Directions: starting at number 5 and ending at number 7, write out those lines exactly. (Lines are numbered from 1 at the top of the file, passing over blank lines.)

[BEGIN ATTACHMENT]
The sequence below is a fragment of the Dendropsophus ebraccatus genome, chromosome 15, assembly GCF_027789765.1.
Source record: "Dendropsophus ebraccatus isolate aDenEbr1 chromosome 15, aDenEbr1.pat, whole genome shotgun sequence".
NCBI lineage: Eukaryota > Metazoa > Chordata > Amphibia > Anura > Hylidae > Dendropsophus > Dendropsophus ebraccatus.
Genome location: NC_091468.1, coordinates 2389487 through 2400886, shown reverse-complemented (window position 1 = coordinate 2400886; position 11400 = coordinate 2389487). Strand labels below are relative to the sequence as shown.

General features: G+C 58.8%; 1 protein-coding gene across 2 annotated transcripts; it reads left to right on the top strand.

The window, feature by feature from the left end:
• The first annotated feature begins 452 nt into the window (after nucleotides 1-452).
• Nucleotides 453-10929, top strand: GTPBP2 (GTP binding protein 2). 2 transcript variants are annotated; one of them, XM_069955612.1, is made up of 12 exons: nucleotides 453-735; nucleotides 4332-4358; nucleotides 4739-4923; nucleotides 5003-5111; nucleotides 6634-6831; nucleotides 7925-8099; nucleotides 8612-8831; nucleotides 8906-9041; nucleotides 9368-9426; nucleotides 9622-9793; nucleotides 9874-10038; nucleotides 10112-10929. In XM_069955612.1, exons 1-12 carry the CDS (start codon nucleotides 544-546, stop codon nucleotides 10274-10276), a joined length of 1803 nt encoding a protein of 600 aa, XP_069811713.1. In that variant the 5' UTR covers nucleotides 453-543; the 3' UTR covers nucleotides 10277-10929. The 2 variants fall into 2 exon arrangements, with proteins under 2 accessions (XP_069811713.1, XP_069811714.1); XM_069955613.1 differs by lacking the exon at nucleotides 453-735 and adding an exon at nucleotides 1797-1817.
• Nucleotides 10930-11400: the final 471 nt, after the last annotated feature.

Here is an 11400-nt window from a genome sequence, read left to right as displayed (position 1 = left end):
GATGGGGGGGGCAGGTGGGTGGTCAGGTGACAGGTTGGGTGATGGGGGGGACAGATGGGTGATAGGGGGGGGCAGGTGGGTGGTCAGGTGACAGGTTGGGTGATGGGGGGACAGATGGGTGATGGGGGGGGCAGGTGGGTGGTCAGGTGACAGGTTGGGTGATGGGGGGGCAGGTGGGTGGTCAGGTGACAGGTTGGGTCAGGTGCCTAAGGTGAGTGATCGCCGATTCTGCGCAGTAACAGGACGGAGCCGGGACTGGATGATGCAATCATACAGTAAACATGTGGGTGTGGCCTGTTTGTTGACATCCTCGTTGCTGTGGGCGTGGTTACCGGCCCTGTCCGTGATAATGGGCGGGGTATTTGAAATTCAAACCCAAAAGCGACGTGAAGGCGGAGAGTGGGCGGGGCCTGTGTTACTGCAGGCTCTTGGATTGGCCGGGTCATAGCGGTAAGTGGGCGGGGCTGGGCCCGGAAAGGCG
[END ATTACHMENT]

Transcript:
General features: G+C 58.8%; 1 protein-coding gene across 2 annotated transcripts; it reads left to right on the top strand.

The window, feature by feature from the left end:
• The first annotated feature begins 452 nt into the window (after nucleotides 1-452).